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A comparative study of the velocity and vorticity structure in pipes and boundary layers at friction Reynolds numbers up to 10(4)

25 Jun 2019-Journal of Fluid Mechanics (Cambridge University Press)-Vol. 869, pp 182-213

AbstractThis study presents findings from a first-of-its-kind measurement campaign that includes simultaneous measurements of the full velocity and vorticity vectors in both pipe and boundary layer flows under matched spatial resolution and Reynolds number conditions. Comparison of canonical turbulent flows offers insight into the role(s) played by features that are unique to one or the other. Pipe and zero pressure gradient boundary layer flows are often compared with the goal of elucidating the roles of geometry and a free boundary condition on turbulent wall flows. Prior experimental efforts towards this end have focused primarily on the streamwise component of velocity, while direct numerical simulations are at relatively low Reynolds numbers. In contrast, this study presents experimental measurements of all three components of both velocity and vorticity for friction Reynolds numbers 휏 ranging from 5000 to 10 000. Differences in the two transverse Reynolds normal stresses are shown to exist throughout the log layer and wake layer at Reynolds numbers that exceed those of existing numerical data sets. The turbulence enstrophy profiles are also shown to exhibit differences spanning from the outer edge of the log layer to the outer flow boundary. Skewness and kurtosis profiles of the velocity and vorticity components imply the existence of a ‘quiescent core’ in pipe flow, as described by Kwon et al. (J. Fluid Mech., vol. 751, 2014, pp. 228–254) for channel flow at lower 휏 , and characterize the extent of its influence in the pipe. Observed differences between statistical profiles of velocity and vorticity are then discussed in the context of a structural difference between free-stream intermittency in the boundary layer and ‘quiescent core’ intermittency in the pipe that is detectable to wall distances as small as 5 % of the layer thickness.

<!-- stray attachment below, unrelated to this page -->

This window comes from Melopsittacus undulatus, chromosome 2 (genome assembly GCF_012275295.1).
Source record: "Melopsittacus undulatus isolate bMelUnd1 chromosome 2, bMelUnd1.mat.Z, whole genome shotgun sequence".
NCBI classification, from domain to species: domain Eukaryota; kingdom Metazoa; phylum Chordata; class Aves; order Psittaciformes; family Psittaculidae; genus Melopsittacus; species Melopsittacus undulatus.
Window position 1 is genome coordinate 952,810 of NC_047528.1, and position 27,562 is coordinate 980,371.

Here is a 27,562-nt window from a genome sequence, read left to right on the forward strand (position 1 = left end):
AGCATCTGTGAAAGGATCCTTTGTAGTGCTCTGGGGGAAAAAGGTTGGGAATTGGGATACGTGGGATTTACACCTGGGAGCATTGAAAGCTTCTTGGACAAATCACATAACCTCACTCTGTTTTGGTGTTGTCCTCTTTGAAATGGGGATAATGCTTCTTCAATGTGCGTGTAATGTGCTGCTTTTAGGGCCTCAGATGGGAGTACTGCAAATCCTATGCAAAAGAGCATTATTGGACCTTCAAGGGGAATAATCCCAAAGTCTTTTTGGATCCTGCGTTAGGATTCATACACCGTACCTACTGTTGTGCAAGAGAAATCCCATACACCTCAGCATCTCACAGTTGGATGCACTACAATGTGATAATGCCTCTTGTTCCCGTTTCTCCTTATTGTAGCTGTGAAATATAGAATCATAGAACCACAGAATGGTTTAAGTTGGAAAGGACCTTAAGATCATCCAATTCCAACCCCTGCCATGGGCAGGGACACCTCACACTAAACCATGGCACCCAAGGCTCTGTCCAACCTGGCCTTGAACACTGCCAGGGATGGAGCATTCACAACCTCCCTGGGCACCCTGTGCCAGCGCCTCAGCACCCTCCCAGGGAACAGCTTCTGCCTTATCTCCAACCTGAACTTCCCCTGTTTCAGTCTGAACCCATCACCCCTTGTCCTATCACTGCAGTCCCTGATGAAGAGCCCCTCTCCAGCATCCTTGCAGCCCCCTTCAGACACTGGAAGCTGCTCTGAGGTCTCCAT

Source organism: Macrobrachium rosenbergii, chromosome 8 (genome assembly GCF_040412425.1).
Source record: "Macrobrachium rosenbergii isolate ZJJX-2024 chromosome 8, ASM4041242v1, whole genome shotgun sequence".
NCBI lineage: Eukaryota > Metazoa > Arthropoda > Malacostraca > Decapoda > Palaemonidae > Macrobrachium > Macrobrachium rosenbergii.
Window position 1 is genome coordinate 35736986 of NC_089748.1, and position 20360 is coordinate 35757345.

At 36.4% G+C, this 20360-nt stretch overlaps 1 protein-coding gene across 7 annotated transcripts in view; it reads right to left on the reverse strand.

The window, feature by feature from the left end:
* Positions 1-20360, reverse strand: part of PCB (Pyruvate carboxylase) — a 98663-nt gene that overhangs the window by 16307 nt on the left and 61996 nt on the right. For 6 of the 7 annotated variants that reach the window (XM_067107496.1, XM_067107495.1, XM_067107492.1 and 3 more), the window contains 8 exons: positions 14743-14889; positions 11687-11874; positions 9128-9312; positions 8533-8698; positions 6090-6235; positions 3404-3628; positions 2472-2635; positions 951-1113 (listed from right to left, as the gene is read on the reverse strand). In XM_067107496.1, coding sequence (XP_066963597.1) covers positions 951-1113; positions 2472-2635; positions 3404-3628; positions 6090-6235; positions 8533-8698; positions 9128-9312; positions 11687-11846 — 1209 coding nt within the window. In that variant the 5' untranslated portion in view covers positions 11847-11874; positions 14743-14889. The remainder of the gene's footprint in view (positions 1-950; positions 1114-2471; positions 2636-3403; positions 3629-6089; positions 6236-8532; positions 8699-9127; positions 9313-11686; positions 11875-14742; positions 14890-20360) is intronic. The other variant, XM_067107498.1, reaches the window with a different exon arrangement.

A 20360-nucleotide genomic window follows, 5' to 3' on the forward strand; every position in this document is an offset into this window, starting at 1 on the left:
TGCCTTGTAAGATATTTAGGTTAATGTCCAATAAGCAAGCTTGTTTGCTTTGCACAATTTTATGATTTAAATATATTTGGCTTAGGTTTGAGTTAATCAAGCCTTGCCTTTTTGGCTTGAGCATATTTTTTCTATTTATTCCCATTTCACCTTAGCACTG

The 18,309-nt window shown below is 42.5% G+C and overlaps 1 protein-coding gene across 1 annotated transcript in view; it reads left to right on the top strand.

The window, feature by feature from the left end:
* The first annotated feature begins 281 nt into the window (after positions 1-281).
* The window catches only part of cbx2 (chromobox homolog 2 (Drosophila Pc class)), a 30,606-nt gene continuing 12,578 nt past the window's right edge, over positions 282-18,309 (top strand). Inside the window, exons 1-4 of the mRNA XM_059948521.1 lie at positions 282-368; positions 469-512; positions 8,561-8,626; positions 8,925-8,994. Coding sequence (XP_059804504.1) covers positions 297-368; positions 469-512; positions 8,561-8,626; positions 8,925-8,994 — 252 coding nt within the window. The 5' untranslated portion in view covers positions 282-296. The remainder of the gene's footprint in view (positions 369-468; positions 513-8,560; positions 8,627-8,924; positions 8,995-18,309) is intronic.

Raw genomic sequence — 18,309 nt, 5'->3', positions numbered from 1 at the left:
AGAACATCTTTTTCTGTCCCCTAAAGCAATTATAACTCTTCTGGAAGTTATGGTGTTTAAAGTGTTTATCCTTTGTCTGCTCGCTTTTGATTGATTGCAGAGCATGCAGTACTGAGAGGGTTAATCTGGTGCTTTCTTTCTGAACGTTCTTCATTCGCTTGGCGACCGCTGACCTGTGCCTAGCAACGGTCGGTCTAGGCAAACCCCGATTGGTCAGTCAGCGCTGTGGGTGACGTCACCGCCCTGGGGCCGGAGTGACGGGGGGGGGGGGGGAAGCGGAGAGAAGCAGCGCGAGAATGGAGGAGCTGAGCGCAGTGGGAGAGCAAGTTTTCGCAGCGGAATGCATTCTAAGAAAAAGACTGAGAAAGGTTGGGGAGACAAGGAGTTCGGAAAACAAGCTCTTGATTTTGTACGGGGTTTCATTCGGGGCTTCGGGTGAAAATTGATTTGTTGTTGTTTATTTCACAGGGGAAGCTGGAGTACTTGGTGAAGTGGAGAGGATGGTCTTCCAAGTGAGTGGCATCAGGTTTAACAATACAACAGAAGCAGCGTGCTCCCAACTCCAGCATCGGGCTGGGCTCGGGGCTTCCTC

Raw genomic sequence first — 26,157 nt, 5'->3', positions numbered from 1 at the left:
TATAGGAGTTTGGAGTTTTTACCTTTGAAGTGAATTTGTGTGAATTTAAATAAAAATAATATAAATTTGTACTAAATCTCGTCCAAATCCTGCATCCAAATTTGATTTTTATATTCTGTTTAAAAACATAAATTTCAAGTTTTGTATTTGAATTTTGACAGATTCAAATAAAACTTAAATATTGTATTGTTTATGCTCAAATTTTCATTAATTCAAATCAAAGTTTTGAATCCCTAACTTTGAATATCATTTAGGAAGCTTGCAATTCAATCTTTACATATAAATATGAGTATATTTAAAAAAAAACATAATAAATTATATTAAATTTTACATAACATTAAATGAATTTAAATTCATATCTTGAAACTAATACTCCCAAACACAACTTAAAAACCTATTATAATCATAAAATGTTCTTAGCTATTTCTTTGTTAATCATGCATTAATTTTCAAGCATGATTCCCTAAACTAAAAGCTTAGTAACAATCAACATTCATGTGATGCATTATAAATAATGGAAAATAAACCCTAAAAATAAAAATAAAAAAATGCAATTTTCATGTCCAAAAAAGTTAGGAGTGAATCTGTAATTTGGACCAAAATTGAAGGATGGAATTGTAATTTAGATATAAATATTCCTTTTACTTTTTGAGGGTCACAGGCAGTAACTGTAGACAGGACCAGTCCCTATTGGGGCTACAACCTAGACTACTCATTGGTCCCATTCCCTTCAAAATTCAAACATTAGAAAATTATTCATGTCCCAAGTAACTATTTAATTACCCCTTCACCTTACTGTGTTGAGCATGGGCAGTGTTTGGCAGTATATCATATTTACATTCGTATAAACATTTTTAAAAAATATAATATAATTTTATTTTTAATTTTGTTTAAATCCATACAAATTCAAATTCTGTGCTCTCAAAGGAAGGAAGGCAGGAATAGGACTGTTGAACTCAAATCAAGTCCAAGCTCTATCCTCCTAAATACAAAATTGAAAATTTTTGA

Topics: Boundary layer (67%), Reynolds number (62%), Turbulence (61%), Vorticity (60%), Pipe flow (60%)

Summary (2 min read)

1. Introduction

  • The degree to which turbulent zero pressure gradient (ZPG) boundary layer and pipe flows can be treated as similar has been a subject of debate for much of the last decade (e.g. see Monty et al. (2009), Jiménez & Hoyas (2008)).
  • One way to approach the issue of experimental scatter is to compare DNS results of internal and external flows directly, as in Jiménez et al. (2010) and Chin et al. (2014).
  • Both authors asserted that the distribution of velocity fluctuations was most likely the same in the ‘turbulent’ patches of the boundary layer as they are in the pipe.
  • Forgoing measurement of two normal gradients (∂u2/∂x2 and ∂u3/∂x3) eliminates the practical requirement for each sub-array to estimate all three components of velocity simultaneously, the merits of which are evidenced by the velocity component variances reported in Zimmerman et al. (2017).
  • 3. Calibration Data collected from a two-step in situ calibration procedure are combined to characterize the response of each sensor to a range of flow angles and speeds expected to be encountered in the profile scans.

3. Velocity statistics

  • This section presents profiles of the statistical moments (up to kurtosis) of the three velocity components and the Reynolds shear stress.
  • Again, this is consistent with the differences between the intermittency in the pipe and boundary layer.
  • The same conclusion is reached via inspection of the HRNBLWT data, the difference in profiles is the most pronounced in the outer region x2/δ ≈ 0.2.
  • The pipe and boundary layer cases both exhibit a positive peak in the u2 skewness in the wake region, although the magnitude of the boundary layer peak far exceeds that of the pipe.
  • As is the case with u2 fluctuations, the point at which the boundary layer and pipe u3 variance profiles intersect is approximately coincident with the point at which the kurtosis profiles rapidly diverge, with both features occurring near x2/δ ≈ 0.6.